Supplementary figure 1
Peak area and percentage peak contribution was calculated for each peak using Compass software (V.1.8.0, Protein Simple). Peak area represented chemiluminescent signal expressed as relative units (RUs) allowing a relative comparison of protein level but not absolute quantification. There was a linear relationship between protein concentration and log chemiluminescence signal (see online supplementary figure S2). Total ERK and AKT protein in a sample was calculated by adding the area from all assigned peaks. Peak contribution to total area under all peaks was calculated and expressed as a percentage. ERK and AKT protein phosphostatus was assessed by comparing the ratio of putative phosphorylated to non-phosphorylated peaks with respect to area under the peaks and percentage peak contribution using Compass software (V.1.8.0, Protein Simple).
Supplementary figure 2
Assay performance was assessed using positive control samples (pooled lung and tumour lysate). The coefficient of variance (CV) was calculated for ERK (three main peaks) and AKT (six main peaks) assays in lung tissue across eight independent runs. CV for ERK peak analysis using percentage peak contribution was 3.3–9.0% and peak area 5.2–12.8%, for AKT percentage peak contribution CV was 2.9–15.8% and 9.4–25.1% for peak area. The limit of detection was determined using serial dilution of lung lysate; no peaks above background were seen at 0.01 mg/mL (4 ng total protein), discernable peaks were seen at 0.02 mg/mL, which was defined as the limit of detection (8 ng total protein) and reliable peak measurement using percentage peak contribution at 0.04 mg/mL (16 ng total protein), which defined the limit of quantitation.
Data were analysed using SPSS statistics software package (V.20.0.0). Paired data (tumour and matched lung tissue) were analysed using the paired t test and unpaired data by the Student t test. Pearson's correlation coefficient was used to investigate the effects of tumour size on phosphorylation status of ERK1/2. A p value <0.05 was taken as statistically significant.
Twenty participants undergoing curative-intent resection of NSCLC were recruited into the study. Mean age 67.3 years (SD 7.5, range 47–80 years), 12 males and 8 females. All were current (n=10) or former smokers (n=10) with a mean smoking exposure of 48.4 pack years (SD 24.4) and a mean smoking duration of 42.5 years (SD 12.8). Mean FEV1 was 72.2% predicted (SD 21.0) and mean FEV1/FVC ratio 60.6% (SD 14.8). COPD was present in 14 patients and severity was classified as mild (GOLD stage 1, n=4), moderate (GOLD stage 2, n=8) or severe (GOLD stage 3, n=2). Tumour was located in the upper lobe of the lung in 12 participants and the lower lobe in 8. The mean tumour size was 43.2 mm (SD 20.4, range 19–90 mm). The final pathology was TNM stage I (n=9), stage II (n=9) and stage III (n=2) adenocarcinoma (n=9) or squamous cell carcinoma (n=11). Paired macroscopically normal lung tissue was either histologically normal (n=7) or showed emphysema (n=13), graded as mild (n=7), moderate (n=3) and severe (n=3). Pathological evidence of emphysema was present in 10/14 patients with COPD and in 3/6 patients without COPD. Histological severity of emphysema was correlated with airflow obstruction (FEV1/FVC: 66.4% (SD 14.9) in normal lung, 65.8% (SD 14.2) in mild, 55.0% (SD 1.7) in moderate and 42.0% (SD 5.3) in severe emphysema; one-way analysis of variance (ANOVA) p=0.055).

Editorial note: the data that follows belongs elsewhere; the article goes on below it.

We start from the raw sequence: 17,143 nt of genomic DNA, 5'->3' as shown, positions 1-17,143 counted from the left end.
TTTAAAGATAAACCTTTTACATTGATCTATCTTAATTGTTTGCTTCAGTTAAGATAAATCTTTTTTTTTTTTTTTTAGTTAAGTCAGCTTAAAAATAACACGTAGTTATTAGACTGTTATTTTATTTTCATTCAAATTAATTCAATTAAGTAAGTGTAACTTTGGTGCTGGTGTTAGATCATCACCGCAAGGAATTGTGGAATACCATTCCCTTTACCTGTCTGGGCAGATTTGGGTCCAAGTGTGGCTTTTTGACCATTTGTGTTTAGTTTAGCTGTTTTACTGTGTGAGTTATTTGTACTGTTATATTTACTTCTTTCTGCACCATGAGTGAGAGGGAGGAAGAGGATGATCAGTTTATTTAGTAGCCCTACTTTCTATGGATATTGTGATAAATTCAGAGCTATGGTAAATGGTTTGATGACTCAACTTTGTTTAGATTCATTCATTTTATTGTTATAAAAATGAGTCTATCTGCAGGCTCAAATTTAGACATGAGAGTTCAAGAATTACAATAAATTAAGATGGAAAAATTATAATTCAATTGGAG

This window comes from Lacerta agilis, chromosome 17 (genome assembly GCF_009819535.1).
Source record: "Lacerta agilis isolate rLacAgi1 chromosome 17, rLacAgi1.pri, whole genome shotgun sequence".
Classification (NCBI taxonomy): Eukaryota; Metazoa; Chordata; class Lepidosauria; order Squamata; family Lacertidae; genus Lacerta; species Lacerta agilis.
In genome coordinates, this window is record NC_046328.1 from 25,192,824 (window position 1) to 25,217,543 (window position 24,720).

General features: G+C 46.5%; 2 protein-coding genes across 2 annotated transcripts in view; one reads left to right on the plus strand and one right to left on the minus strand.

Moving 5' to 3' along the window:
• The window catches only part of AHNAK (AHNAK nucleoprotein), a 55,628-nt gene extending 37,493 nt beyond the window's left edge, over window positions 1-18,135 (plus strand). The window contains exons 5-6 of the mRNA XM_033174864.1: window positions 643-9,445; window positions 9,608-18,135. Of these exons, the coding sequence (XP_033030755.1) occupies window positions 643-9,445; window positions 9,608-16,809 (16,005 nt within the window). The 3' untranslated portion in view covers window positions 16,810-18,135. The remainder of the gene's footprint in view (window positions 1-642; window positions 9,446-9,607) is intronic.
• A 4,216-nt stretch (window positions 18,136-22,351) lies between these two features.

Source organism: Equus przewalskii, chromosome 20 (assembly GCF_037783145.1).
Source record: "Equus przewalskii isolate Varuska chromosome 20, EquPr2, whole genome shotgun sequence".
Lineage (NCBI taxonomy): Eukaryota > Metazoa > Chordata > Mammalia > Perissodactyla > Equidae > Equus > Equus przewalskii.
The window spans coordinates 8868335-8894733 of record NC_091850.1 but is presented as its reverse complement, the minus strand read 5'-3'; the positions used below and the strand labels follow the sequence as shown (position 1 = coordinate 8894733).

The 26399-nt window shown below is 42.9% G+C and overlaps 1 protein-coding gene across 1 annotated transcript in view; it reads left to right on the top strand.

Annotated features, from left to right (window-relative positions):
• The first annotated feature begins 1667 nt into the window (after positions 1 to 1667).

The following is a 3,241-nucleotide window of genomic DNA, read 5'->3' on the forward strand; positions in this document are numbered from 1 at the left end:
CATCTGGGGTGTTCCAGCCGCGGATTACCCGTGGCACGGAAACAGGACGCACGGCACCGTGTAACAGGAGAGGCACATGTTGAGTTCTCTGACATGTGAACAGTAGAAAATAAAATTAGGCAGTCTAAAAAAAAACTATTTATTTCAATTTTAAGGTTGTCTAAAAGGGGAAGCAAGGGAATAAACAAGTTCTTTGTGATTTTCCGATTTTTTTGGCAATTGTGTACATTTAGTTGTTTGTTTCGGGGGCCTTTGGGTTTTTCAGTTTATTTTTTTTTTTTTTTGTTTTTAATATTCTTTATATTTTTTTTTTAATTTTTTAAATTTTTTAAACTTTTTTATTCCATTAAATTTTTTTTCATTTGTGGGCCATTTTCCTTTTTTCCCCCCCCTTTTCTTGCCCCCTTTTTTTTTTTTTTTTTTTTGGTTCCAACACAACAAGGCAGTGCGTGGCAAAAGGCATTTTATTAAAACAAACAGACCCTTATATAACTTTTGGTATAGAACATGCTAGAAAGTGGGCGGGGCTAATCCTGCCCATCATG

An ERK spectrum was detected in 19 out of 20 tumour samples and all 20 matched lung samples. A representative spectrum with peaks identified using ERK1/2, ERK1 and phospho-ERK1/2 primary antibodies is shown in figure 1A. One tumour sample was excluded from further analysis because of lack of signal for both ERK and AKT, possibly related to poor tissue quality. Total ERK did not differ significantly between tumour and matched lung (p=0.75, n=19; table 1). However, lung tissue had a significantly higher level of total doubly phosphorylated ERK1/2 than tumour when expressed either as total peak area (2630RU (SD 912) vs 1170RU (SD 355); p=0.006) or percentage peak contribution to total ERK (19.1% (SD 11.2; range 1.7–45.6%) vs 8.8% (SD 6.3; range 1.2–36.6%); p=0.002). Age, sex and smoking exposure, defined by smoking status, pack years or smoking duration, were not correlated with any measure of ERK in lung tissue. There was no correlation of ERK status with tumour site, histology or stage.